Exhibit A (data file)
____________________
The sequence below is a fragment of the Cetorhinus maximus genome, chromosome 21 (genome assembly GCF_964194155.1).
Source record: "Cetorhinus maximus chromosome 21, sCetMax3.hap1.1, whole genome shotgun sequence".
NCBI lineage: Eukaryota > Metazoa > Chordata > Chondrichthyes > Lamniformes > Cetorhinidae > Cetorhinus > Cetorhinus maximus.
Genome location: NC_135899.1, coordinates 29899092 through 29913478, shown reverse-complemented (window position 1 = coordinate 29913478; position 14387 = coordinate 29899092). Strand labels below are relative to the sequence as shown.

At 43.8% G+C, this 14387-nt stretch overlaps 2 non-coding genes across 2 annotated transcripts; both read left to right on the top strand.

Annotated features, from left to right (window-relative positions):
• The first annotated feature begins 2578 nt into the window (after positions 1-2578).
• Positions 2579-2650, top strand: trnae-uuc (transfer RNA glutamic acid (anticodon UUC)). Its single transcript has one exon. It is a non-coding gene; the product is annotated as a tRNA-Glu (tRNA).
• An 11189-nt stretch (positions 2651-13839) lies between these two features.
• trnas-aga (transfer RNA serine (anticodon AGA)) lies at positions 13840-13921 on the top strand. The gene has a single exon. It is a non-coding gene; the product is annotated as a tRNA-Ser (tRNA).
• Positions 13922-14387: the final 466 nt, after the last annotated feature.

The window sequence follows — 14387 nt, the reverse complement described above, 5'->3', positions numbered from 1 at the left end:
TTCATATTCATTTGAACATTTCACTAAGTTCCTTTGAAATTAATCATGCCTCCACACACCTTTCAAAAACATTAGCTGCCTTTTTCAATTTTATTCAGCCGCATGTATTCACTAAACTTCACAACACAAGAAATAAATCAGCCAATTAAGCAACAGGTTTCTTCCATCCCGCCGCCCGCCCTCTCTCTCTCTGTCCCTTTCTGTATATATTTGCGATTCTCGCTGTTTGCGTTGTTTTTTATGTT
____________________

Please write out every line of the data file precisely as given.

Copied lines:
The sequence below is a fragment of the Cetorhinus maximus genome, chromosome 21 (genome assembly GCF_964194155.1).
Source record: "Cetorhinus maximus chromosome 21, sCetMax3.hap1.1, whole genome shotgun sequence".
NCBI lineage: Eukaryota > Metazoa > Chordata > Chondrichthyes > Lamniformes > Cetorhinidae > Cetorhinus > Cetorhinus maximus.
Genome location: NC_135899.1, coordinates 29899092 through 29913478, shown reverse-complemented (window position 1 = coordinate 29913478; position 14387 = coordinate 29899092). Strand labels below are relative to the sequence as shown.

At 43.8% G+C, this 14387-nt stretch overlaps 2 non-coding genes across 2 annotated transcripts; both read left to right on the top strand.

Annotated features, from left to right (window-relative positions):
• The first annotated feature begins 2578 nt into the window (after positions 1-2578).
• Positions 2579-2650, top strand: trnae-uuc (transfer RNA glutamic acid (anticodon UUC)). Its single transcript has one exon. It is a non-coding gene; the product is annotated as a tRNA-Glu (tRNA).
• An 11189-nt stretch (positions 2651-13839) lies between these two features.
• trnas-aga (transfer RNA serine (anticodon AGA)) lies at positions 13840-13921 on the top strand. The gene has a single exon. It is a non-coding gene; the product is annotated as a tRNA-Ser (tRNA).
• Positions 13922-14387: the final 466 nt, after the last annotated feature.

The window sequence follows — 14387 nt, the reverse complement described above, 5'->3', positions numbered from 1 at the left end:
TTCATATTCATTTGAACATTTCACTAAGTTCCTTTGAAATTAATCATGCCTCCACACACCTTTCAAAAACATTAGCTGCCTTTTTCAATTTTATTCAGCCGCATGTATTCACTAAACTTCACAACACAAGAAATAAATCAGCCAATTAAGCAACAGGTTTCTTCCATCCCGCCGCCCGCCCTCTCTCTCTCTGTCCCTTTCTGTATATATTTGCGATTCTCGCTGTTTGCGTTGTTTTTTATGTT